December 01, 2008

Sebastian Izzard LLC Asian Art in association with Mitsuru Tajima of London Gallery, Tokyo, presented Early Images of the Floating World: Japanese Paintings, Prints, and Illustrated Books, 1660-1720 between March 3rd and April 5th, 2008.

This important exhibition, drawn largely from a collection formed in the early part of the twentieth century, explored the origins of ukiyo-e, or pictures of the Floating World, in the pleasure quarter of Edo, the modern Tokyo, in the second half of the seventeenth century. It featured thirty-seven works, many of them rare and some of them unique. Included, for instance, were nine guidebooks to the Yoshiwara, relocated after the great fire of Meireki in 1657 to the northeast sector of the city. These guides gave street plans, information about the courtesans available, and advice on the etiquette governing the pursuit of "the path of love" in the quarter. Such books represent a treasure house of information regarding fashion, manners, and customs of the period. As is the way with ephemera, however, few examples have survived.

Astute entrepreneurs involved in issuing the guides were part of the commercialization of publishing which occurred in Japan in the mid-seventeenth century. Writers turned professional; artists were recruited from the junior levels of the traditional schools; styles were updated; technical advances in printing encouraged better reproductions; and the picture book, or ehon, was born. All of these developments reflected a new, optimistic, and flamboyant hedonism. As Asai Ryoi wrote in his preface to Tales of the Floating World (Ukiyo Monogatari) of 1666: "So cross each bridge as you come to it; gaze at the moon, the snow, the cherry blossoms, and the bright autumn leaves; recite poems; drink sake; and make merry. Not even poverty will be a bother. Floating along with an unsinkable disposition, like a gourd bobbing along with the current-this is what we call the floating world" (quoted from Shirane Haruo, Early Modern Japanese Literature [New York: Columbia University Press, 2002], p. 30).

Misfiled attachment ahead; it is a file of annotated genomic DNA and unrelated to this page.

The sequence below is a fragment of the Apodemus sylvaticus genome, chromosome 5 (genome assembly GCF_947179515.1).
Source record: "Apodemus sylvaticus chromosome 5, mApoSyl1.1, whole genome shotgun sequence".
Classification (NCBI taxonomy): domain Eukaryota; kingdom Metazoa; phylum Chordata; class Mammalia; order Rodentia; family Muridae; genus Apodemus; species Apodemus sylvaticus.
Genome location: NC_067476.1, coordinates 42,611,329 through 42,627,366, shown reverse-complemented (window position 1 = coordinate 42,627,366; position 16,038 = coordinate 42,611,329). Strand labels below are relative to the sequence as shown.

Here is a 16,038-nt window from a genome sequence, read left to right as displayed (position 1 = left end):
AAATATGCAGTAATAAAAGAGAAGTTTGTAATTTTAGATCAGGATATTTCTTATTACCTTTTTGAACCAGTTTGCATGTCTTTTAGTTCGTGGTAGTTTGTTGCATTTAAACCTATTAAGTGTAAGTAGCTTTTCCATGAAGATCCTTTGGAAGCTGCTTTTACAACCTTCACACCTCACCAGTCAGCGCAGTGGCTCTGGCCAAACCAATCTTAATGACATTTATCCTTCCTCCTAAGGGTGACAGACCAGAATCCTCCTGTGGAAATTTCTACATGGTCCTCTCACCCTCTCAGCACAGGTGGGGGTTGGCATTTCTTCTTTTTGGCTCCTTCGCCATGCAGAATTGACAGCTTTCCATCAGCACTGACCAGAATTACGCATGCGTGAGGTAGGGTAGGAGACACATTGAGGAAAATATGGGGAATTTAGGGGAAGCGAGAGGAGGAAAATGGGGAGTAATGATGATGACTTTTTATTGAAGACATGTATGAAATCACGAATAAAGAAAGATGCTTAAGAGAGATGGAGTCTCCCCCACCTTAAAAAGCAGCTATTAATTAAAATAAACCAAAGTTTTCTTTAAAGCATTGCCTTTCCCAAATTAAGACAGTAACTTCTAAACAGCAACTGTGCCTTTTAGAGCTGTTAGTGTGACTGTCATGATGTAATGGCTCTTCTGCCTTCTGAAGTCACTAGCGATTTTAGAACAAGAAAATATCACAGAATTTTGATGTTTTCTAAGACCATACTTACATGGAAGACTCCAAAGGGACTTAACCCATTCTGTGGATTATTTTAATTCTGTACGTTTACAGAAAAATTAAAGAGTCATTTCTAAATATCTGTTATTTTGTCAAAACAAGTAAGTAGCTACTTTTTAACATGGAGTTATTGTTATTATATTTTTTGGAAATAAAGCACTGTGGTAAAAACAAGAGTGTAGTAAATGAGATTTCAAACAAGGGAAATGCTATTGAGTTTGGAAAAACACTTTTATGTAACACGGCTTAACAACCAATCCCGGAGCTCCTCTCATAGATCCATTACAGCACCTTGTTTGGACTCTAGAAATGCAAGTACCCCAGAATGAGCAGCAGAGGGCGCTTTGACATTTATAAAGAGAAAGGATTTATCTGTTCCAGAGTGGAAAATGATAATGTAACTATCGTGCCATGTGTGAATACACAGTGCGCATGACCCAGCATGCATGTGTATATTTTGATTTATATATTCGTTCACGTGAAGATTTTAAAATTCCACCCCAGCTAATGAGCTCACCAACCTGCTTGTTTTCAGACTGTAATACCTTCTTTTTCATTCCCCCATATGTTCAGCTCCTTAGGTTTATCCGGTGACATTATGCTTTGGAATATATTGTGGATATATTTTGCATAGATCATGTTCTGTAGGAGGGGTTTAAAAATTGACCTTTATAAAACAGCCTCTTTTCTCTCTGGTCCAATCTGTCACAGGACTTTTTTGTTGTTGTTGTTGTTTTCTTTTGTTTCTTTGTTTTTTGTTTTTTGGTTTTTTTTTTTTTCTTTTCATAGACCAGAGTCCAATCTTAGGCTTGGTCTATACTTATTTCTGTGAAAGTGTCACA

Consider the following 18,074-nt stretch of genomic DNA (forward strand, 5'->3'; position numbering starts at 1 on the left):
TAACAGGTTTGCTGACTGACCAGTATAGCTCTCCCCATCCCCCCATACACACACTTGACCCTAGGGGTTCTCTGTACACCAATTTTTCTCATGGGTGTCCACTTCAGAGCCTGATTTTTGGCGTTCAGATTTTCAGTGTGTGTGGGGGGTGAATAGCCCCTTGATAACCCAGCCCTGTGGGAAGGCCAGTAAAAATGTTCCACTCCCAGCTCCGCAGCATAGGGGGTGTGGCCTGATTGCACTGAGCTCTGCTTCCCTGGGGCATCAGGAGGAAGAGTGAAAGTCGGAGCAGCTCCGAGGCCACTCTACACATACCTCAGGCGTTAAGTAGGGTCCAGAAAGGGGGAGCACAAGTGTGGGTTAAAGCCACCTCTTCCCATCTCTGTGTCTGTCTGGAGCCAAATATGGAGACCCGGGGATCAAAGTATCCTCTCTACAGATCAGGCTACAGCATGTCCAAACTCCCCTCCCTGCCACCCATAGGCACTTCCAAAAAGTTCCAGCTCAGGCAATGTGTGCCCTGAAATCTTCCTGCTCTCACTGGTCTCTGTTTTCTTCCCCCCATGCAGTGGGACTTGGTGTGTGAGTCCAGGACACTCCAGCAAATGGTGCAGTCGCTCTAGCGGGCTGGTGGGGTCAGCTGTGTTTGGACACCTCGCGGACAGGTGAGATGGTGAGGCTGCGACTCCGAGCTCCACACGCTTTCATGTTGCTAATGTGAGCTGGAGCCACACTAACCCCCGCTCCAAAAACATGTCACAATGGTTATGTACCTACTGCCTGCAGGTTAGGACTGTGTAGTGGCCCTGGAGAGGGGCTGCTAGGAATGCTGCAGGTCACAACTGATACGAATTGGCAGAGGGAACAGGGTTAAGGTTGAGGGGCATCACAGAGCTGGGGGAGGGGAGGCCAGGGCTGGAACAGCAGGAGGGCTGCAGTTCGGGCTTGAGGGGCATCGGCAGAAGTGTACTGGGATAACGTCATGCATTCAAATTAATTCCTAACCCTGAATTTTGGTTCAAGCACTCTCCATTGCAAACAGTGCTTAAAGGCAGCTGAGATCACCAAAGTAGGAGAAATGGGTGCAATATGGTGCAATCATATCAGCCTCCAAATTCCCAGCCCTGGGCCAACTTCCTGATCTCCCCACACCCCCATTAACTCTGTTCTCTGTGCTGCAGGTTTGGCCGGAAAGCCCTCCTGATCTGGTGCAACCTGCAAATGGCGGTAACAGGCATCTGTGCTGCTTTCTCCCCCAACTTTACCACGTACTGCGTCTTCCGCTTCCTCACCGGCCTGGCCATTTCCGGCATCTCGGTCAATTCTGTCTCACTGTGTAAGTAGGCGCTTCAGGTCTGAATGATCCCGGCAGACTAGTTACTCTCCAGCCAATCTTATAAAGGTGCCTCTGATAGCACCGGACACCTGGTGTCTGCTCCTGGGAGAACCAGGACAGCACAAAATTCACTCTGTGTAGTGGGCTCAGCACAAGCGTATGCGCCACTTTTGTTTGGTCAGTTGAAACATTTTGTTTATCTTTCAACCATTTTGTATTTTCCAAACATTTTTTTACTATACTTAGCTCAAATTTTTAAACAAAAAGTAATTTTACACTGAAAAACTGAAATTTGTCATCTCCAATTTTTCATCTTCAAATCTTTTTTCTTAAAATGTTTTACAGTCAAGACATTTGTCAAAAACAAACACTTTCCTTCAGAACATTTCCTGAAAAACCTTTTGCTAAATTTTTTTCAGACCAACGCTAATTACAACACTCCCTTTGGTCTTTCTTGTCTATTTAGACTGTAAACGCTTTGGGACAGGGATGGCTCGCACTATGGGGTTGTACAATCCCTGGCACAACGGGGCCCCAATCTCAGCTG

Given such origins, it is not surprising that erotica played a major part in the success of ukiyo-e. Hishikawa Moronobu (d. 1694), self-described as "handy with a brush," is generally seen as the father of ukiyo-e. The world he portrayed was robust and fun-loving, and his artistry was such that he established the first school devoted to the genre. Two of Moronobu's prints and five of the books he illustrated (occasionally supplying their texts as well) were in the exhibition. A number of talented students and followers, including Sugimura Jihei (active 1681-97), was variously represented in the exhibit by illustrated books, hanging scrolls, and complete or almost complete sets of shunga. A Kyoto-based rival of Moronobu was Yoshida Hanbei (d. ca. 1693), who illustrated Ihara Saikaku's Great Mirror of Male Love (Nanshoku Okagami) of 1687. The luxury presentation of this book in ten volumes, one of only two examples known, was in the exhibition.

The generation that succeeded Moronobu and his circle were also featured, with rare impressions of posterlike prints of courtesans by Kaigetsudo Doshin (active 1715-20), Torii Kiyomasu I (active ca. 1700-1722), and Okumura Masanobu (1686-1754).These are among the most desirable of Japanese prints and seldom appear on the market. The exhibition concluded with a handscroll depicting street entertainers by Miyagawa Choshun (1683-1753), an artist who regarded himself as heir to Moronobu and whose own artistic descendants include such luminaries as Katsukawa Shunsho (1726-93) and Katsushika Hokusai (1760-1849). An illustrated catalogue is available.

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